GREENFIELD — Jake Anderson didn’t go to his job at Covance on Friday, but he wasn’t playing hooky. Instead, Anderson, along with more than a dozen others, was volunteering his time to help clear a local senior citizen’s overgrown yard.
The volunteers spent the majority of the day with their hands in the dirt while working with United Way of Hancock County as part of the nonprofit’s annual Day of Caring, a day dedicated to service projects across the community.
Even though the work they were doing was simple — trimming hedges, pulling weeds and mowing grass — the elbow grease made a huge difference to June Walker, a Greenfield resident whose recent health issues have kept her from getting her own hands dirty in her well-loved home garden.
Story continues below gallery
Walker, who laughingly declined to disclose her age but compared it to a long list of numbers in a phone book, used to be an avid gardener, but she said things had recently become so overgrown she could barely see her favorite plants.
“I love flowers, and I’ve kept this garden since I moved here 12 years ago,” Walker said. “This is the first year I couldn’t do anything out there. Getting old is just no fun.”
She added she requires a leg brace and has recently had heart surgery.
Walker might not have been able to pull weeds along with the volunteers, but her limited mobility didn’t stop her from hand-delivering cold water and sweet treats to the strangers who made their way to her property on North Apple Street on Friday.
“It’s just great (what the volunteers are doing),” Walker said. “I couldn’t believe it when they all kept showing up to help.”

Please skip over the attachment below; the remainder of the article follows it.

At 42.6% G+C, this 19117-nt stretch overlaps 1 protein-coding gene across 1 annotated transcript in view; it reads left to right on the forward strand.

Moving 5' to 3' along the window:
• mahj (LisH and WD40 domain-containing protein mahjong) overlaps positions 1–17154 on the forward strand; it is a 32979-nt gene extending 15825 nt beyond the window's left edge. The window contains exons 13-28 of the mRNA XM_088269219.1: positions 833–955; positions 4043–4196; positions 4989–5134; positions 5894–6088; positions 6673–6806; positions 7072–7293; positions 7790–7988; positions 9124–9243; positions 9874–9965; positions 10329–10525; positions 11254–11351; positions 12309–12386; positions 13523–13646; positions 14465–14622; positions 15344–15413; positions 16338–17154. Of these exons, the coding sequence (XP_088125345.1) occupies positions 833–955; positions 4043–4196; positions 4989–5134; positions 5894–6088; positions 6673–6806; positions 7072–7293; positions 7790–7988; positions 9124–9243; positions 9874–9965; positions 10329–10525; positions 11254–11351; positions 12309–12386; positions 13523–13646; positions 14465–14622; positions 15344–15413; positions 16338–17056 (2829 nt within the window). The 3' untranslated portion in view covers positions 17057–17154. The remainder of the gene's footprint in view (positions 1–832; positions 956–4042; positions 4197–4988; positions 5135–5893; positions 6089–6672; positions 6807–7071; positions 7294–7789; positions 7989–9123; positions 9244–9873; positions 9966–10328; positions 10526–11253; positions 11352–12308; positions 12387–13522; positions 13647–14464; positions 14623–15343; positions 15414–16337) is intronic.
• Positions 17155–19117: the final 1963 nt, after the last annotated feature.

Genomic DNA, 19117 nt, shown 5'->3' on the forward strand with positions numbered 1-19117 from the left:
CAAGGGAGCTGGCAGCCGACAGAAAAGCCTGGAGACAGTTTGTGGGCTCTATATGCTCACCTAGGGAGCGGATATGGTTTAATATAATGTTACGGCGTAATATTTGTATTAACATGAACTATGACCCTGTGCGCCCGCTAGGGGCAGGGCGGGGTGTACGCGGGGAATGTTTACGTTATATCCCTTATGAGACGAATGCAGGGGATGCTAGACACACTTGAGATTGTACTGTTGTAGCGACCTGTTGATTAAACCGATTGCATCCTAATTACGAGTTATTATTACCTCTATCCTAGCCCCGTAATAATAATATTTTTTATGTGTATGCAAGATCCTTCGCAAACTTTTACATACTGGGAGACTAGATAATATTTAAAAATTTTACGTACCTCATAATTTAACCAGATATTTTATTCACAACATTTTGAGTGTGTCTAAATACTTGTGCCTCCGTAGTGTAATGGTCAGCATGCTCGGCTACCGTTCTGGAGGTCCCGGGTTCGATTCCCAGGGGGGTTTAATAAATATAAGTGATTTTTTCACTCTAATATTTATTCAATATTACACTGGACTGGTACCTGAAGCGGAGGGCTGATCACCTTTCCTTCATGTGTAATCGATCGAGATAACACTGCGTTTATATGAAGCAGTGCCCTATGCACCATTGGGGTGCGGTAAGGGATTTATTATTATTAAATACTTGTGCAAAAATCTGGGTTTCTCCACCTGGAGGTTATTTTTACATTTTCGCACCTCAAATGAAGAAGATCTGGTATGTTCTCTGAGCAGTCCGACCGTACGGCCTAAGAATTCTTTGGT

Months ago, when Walker realized her garden was getting out of hand, she started to reach out to local landscaping companies, but they wanted more than she had to give. That’s when she gave Hancock County Senior Services a call for help.
So when the local nonprofit was contacted by United Way about possible projects for Day of Caring, representatives mentioned Walker’s yard could use the attention of area volunteers.
Walker, who was raised in Hancock County, loves to paint, attend church and spend time with her cat, Missy. She said that she is looking forward to being able to enjoy her garden again soon.
“I’m just so happy. I can’t wait to go outside with my flowers,” Walker said excitedly. “I’m going to sit in my sun chair, read the Bible and work on puzzles.”
Anderson said seeing the happiness on Walker’s face throughout the day was worth the hard work and manual labor.
“I enjoy helping people,” Anderson of McCordsville said. “It’s nice to give back to the community. I may be a little tired at the end of the day, but it will be rewarding to see this project finished.”
Jeannie Roberts, the volunteer engagement director at United Way, said Walker’s yard was one of two projects scheduled Friday.
The other project, with its own set of additional volunteers, included landscaping and painting at the Girl Scout House in Greenfield. Roberts added that other community projects would take place in the next couple of weeks across the county.
She said while the hard work of so many only affected a few, the benefit to Walker was immense.
“She was embarrassed about the state of her garden,” Roberts said. “Projects like these make a big impact. It feels wonderful to give her some relief, and now she can see her beautiful flowers.”
The relief was plain on Walker’s face, who mentioned several times how grateful she was to have so many in the community take the time to give her home a little more curb appeal.
“It means so much that someone is willing to help, and they won’t even let me pay them,” Walker said.
But she had a plan to help pay forward some of the goodwill she received Friday.
“Instead, I plan to donate some money locally,” she said.